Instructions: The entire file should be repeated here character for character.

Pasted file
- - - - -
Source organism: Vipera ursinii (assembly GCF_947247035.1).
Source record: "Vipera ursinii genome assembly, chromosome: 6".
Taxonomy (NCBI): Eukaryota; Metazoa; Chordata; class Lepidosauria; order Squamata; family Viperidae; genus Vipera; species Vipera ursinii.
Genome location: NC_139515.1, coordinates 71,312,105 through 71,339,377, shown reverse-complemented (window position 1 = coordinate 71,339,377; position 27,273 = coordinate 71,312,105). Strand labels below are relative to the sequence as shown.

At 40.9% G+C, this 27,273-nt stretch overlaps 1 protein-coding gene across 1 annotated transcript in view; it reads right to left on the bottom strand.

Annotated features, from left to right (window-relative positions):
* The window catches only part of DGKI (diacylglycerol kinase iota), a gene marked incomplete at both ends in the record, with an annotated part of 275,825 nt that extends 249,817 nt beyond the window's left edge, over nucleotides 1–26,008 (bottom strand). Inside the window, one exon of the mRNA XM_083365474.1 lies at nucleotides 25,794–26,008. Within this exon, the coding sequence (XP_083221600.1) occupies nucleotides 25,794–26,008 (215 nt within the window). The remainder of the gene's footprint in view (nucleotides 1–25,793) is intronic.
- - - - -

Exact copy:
Source organism: Vipera ursinii (assembly GCF_947247035.1).
Source record: "Vipera ursinii genome assembly, chromosome: 6".
Taxonomy (NCBI): Eukaryota; Metazoa; Chordata; class Lepidosauria; order Squamata; family Viperidae; genus Vipera; species Vipera ursinii.
Genome location: NC_139515.1, coordinates 71,312,105 through 71,339,377, shown reverse-complemented (window position 1 = coordinate 71,339,377; position 27,273 = coordinate 71,312,105). Strand labels below are relative to the sequence as shown.

At 40.9% G+C, this 27,273-nt stretch overlaps 1 protein-coding gene across 1 annotated transcript in view; it reads right to left on the bottom strand.

Annotated features, from left to right (window-relative positions):
* The window catches only part of DGKI (diacylglycerol kinase iota), a gene marked incomplete at both ends in the record, with an annotated part of 275,825 nt that extends 249,817 nt beyond the window's left edge, over nucleotides 1–26,008 (bottom strand). Inside the window, one exon of the mRNA XM_083365474.1 lies at nucleotides 25,794–26,008. Within this exon, the coding sequence (XP_083221600.1) occupies nucleotides 25,794–26,008 (215 nt within the window). The remainder of the gene's footprint in view (nucleotides 1–25,793) is intronic.